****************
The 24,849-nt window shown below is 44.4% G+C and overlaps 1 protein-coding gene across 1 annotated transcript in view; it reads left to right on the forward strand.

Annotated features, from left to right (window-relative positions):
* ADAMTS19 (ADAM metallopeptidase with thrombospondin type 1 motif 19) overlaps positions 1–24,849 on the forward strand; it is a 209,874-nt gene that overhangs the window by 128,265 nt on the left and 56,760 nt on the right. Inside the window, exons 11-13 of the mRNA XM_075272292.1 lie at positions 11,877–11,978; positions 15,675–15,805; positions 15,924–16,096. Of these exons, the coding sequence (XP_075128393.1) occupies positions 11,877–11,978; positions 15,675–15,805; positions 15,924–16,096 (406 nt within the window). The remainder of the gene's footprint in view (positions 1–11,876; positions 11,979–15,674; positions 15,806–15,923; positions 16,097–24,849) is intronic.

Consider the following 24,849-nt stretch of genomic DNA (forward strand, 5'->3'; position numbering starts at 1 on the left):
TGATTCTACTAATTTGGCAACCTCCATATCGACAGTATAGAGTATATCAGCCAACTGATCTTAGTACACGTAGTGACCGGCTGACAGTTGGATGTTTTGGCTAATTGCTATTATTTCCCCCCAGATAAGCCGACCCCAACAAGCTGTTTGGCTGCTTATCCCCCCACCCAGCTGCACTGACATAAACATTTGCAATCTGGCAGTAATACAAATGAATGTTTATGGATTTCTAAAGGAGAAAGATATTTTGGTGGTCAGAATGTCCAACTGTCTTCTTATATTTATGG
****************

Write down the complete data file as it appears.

The 24,849-nt window shown below is 44.4% G+C and overlaps 1 protein-coding gene across 1 annotated transcript in view; it reads left to right on the forward strand.

Annotated features, from left to right (window-relative positions):
* ADAMTS19 (ADAM metallopeptidase with thrombospondin type 1 motif 19) overlaps positions 1–24,849 on the forward strand; it is a 209,874-nt gene that overhangs the window by 128,265 nt on the left and 56,760 nt on the right. Inside the window, exons 11-13 of the mRNA XM_075272292.1 lie at positions 11,877–11,978; positions 15,675–15,805; positions 15,924–16,096. Of these exons, the coding sequence (XP_075128393.1) occupies positions 11,877–11,978; positions 15,675–15,805; positions 15,924–16,096 (406 nt within the window). The remainder of the gene's footprint in view (positions 1–11,876; positions 11,979–15,674; positions 15,806–15,923; positions 16,097–24,849) is intronic.

Consider the following 24,849-nt stretch of genomic DNA (forward strand, 5'->3'; position numbering starts at 1 on the left):
TGATTCTACTAATTTGGCAACCTCCATATCGACAGTATAGAGTATATCAGCCAACTGATCTTAGTACACGTAGTGACCGGCTGACAGTTGGATGTTTTGGCTAATTGCTATTATTTCCCCCCAGATAAGCCGACCCCAACAAGCTGTTTGGCTGCTTATCCCCCCACCCAGCTGCACTGACATAAACATTTGCAATCTGGCAGTAATACAAATGAATGTTTATGGATTTCTAAAGGAGAAAGATATTTTGGTGGTCAGAATGTCCAACTGTCTTCTTATATTTATGG